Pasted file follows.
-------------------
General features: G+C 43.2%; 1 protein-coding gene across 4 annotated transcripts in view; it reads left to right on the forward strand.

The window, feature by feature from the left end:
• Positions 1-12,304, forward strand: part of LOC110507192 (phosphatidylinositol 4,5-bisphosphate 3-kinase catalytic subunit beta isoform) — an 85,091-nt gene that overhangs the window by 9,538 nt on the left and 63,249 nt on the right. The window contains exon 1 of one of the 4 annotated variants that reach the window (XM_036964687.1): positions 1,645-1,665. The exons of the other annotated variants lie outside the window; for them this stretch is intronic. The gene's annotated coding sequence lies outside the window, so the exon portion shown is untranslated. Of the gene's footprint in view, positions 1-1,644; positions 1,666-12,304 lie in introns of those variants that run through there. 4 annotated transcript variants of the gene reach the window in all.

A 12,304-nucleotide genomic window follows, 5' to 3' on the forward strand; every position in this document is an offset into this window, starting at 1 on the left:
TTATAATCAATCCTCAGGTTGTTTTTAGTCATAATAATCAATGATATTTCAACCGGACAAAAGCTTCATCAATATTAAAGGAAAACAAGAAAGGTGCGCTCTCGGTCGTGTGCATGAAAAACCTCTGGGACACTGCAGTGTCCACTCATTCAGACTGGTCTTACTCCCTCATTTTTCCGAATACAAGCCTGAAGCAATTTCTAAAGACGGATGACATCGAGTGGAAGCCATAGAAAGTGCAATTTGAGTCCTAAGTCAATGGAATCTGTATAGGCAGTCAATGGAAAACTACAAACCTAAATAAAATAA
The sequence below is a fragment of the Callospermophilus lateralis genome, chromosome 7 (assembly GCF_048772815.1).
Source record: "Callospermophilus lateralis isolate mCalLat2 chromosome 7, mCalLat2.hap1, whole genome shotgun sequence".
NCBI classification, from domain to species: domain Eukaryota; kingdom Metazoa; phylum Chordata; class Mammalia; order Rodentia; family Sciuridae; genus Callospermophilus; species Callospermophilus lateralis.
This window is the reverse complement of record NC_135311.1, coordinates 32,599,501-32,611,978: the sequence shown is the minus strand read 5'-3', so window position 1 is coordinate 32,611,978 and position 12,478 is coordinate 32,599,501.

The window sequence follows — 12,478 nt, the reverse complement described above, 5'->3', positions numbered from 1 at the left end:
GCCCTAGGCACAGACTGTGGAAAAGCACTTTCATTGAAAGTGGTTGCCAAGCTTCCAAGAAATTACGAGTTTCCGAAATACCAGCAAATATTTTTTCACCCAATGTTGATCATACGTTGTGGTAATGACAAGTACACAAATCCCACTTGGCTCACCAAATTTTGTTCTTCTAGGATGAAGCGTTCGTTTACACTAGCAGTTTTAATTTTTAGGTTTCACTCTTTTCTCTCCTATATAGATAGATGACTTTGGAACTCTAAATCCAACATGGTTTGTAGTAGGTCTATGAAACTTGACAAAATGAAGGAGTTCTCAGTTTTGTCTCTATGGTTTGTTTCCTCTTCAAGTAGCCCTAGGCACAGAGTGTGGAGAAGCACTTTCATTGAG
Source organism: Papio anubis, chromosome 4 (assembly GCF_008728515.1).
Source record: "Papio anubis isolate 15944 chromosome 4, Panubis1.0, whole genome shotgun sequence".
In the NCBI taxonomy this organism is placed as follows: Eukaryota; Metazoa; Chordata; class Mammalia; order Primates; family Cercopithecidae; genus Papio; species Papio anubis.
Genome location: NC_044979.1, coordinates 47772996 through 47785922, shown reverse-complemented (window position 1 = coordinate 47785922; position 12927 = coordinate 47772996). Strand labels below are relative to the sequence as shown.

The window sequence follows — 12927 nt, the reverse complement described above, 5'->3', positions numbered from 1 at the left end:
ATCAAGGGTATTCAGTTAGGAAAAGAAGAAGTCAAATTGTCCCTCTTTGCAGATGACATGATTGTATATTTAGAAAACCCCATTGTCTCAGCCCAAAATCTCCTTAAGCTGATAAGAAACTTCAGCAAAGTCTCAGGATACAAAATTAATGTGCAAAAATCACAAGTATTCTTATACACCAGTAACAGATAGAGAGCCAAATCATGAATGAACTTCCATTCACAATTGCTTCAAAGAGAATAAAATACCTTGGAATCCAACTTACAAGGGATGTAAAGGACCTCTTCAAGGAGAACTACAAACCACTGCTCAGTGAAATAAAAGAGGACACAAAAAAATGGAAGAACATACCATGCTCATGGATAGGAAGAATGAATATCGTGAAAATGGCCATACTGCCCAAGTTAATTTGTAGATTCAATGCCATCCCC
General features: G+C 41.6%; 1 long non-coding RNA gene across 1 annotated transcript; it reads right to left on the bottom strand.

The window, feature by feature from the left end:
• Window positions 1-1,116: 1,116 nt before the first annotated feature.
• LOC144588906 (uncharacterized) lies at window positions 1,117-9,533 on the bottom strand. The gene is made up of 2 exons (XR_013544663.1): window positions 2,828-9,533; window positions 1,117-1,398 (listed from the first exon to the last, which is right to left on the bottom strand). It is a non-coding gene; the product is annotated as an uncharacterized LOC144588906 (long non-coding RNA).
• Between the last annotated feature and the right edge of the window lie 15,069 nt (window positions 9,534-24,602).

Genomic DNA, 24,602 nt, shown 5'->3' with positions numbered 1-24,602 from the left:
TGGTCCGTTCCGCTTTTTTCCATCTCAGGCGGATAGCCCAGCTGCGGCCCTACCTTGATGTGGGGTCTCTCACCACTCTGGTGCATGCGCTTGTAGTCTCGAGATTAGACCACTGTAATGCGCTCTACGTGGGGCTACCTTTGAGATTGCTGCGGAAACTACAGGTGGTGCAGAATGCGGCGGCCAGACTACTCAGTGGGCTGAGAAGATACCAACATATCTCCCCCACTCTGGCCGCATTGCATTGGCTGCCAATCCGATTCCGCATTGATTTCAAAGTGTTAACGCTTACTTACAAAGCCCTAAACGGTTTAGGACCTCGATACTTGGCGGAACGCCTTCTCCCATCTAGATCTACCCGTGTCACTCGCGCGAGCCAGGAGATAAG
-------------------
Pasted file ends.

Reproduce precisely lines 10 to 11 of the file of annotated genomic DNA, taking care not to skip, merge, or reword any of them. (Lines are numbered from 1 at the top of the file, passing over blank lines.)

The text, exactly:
The window sequence follows — 12,478 nt, the reverse complement described above, 5'->3', positions numbered from 1 at the left end:
GCCCTAGGCACAGACTGTGGAAAAGCACTTTCATTGAAAGTGGTTGCCAAGCTTCCAAGAAATTACGAGTTTCCGAAATACCAGCAAATATTTTTTCACCCAATGTTGATCATACGTTGTGGTAATGACAAGTACACAAATCCCACTTGGCTCACCAAATTTTGTTCTTCTAGGATGAAGCGTTCGTTTACACTAGCAGTTTTAATTTTTAGGTTTCACTCTTTTCTCTCCTATATAGATAGATGACTTTGGAACTCTAAATCCAACATGGTTTGTAGTAGGTCTATGAAACTTGACAAAATGAAGGAGTTCTCAGTTTTGTCTCTATGGTTTGTTTCCTCTTCAAGTAGCCCTAGGCACAGAGTGTGGAGAAGCACTTTCATTGAG